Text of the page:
5. Dried borlotti beans. I reckon dried pulses are a faff, due to the soaking, and they certainly don’t look very inspiring. Maybe it’s soup time.

6. Lasagne sheets. Again, lasagne always seems like a lot of faff, with all the different components that could so easily make other meals. Despite my husband’s enthusiasm for lasagne I only seem to get round to making it once a year, for his birthday. Maybe veggie lasagne is the way to go?

7. Chickpeas. I bought four cans on offer in a fit of economy and enthusiasm, and now I feel guilty about not using any of them. The four pack of baked beans, which involve minimal effort and cooking, have long since disappeared…

8. Condensed milk. A calorie fest in a tin. Think it was originally bought either to make millionaire’s shortbread, or an attempt at home made ice cream, neither of which I’ve managed since. I don’t tend to cook many puddings, which is probably why the custard powder, black treacle and tin of rice pudding are still hanging around too.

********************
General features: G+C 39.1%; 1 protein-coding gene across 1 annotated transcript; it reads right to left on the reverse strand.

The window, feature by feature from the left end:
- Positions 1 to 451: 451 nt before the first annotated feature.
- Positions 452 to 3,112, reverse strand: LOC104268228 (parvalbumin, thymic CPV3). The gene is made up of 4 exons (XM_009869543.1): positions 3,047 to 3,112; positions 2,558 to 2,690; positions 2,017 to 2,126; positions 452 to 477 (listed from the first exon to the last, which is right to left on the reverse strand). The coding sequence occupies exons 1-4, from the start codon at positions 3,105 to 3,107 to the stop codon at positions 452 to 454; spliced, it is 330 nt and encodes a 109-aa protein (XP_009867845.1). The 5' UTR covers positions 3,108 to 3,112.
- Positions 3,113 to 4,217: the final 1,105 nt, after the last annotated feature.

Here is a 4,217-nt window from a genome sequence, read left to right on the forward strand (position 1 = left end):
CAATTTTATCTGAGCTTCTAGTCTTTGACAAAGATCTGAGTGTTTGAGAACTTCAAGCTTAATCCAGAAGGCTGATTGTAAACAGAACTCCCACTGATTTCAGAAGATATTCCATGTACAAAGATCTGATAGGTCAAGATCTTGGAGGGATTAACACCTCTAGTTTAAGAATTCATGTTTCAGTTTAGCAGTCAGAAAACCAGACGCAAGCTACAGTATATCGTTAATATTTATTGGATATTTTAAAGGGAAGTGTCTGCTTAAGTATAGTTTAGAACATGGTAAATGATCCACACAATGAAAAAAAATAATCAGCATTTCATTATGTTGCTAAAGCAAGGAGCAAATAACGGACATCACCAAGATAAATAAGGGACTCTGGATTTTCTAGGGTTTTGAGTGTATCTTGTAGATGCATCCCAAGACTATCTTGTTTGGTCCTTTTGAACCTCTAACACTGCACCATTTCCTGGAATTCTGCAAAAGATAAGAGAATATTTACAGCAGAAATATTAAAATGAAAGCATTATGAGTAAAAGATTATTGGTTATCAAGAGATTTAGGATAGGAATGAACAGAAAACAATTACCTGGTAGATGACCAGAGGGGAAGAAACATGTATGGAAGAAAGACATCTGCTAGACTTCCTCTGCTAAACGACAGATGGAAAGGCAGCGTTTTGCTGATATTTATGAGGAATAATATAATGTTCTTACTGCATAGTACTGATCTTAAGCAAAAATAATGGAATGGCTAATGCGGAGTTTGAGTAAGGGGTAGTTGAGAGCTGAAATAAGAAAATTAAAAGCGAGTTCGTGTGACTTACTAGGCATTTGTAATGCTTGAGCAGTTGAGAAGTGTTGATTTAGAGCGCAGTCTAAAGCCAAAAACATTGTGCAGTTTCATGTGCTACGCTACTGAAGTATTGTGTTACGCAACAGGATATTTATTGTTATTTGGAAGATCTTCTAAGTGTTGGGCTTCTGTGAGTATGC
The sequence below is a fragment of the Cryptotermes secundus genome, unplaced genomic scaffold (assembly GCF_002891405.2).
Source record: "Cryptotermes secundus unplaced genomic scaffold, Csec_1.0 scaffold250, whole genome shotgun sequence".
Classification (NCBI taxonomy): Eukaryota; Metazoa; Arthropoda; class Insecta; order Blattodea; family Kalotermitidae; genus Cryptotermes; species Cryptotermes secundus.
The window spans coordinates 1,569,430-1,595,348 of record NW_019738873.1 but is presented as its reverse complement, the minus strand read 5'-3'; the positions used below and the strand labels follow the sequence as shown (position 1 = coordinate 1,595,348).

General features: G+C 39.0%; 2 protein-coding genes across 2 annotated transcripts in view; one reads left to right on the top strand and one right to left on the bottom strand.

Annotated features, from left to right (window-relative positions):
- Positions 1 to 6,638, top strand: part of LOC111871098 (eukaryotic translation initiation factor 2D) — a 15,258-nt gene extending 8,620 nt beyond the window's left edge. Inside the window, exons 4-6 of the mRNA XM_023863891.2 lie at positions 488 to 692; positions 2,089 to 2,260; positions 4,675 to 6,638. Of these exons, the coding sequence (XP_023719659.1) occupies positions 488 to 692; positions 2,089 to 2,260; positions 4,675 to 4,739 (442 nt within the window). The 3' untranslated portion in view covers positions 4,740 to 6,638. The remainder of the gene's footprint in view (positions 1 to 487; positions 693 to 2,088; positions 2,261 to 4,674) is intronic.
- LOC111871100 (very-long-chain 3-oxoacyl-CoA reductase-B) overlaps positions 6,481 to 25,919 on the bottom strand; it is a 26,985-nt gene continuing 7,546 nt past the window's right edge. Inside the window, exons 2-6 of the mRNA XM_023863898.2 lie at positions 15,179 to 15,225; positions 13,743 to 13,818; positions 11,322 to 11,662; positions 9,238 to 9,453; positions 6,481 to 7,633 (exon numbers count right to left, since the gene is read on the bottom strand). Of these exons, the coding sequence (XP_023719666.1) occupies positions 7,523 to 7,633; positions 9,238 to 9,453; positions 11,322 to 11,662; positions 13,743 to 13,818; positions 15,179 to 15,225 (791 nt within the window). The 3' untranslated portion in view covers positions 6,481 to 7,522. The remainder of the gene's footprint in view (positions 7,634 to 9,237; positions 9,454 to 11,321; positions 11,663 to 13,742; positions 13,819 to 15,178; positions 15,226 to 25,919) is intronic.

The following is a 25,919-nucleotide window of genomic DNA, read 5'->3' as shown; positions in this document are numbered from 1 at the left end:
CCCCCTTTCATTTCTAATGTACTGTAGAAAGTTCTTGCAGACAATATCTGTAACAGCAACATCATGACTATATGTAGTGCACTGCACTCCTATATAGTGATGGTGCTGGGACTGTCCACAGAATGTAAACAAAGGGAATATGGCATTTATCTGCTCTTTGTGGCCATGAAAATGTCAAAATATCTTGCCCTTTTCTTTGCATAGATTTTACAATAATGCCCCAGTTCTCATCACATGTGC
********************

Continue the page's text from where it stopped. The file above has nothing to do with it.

9. Burgers. Currently we have several left over burgers in the freezer, from a couple of quite hideous Findus versions, to a fancy pork and apple burger and more Quorn ones. One meal with many burgers is on the cards.

10. Jam sugar. I was seduced by Aldi Specialbuys one week into buying not only a couple of kilos of jam sugar, but even a Maslin pan and a jam thermometer, with the dream of making my own jam. I still have great intentions, despite the best efforts of the birds and gravity at decimating our plums while we were away.

Any weird and wonderful ingredients you need to tackle, but never quite get round to it?

 

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5 Comments

  1. 10th September 2015 / 5:13 am

    I'm in the middle of working through my cupboards and freezer at the moment, so I'm down to the random odds and ends in the freezer, some brown rice (I never seem to think about it in time to cook it) and half a pack of quinoa that the family weren't at all keen on. I'm thinking of hiding it in a sausagemeat stuffing for one of the many free marrows that are on front door steps at the moment.

    You didn't ask for suggestions, but for what it's worth: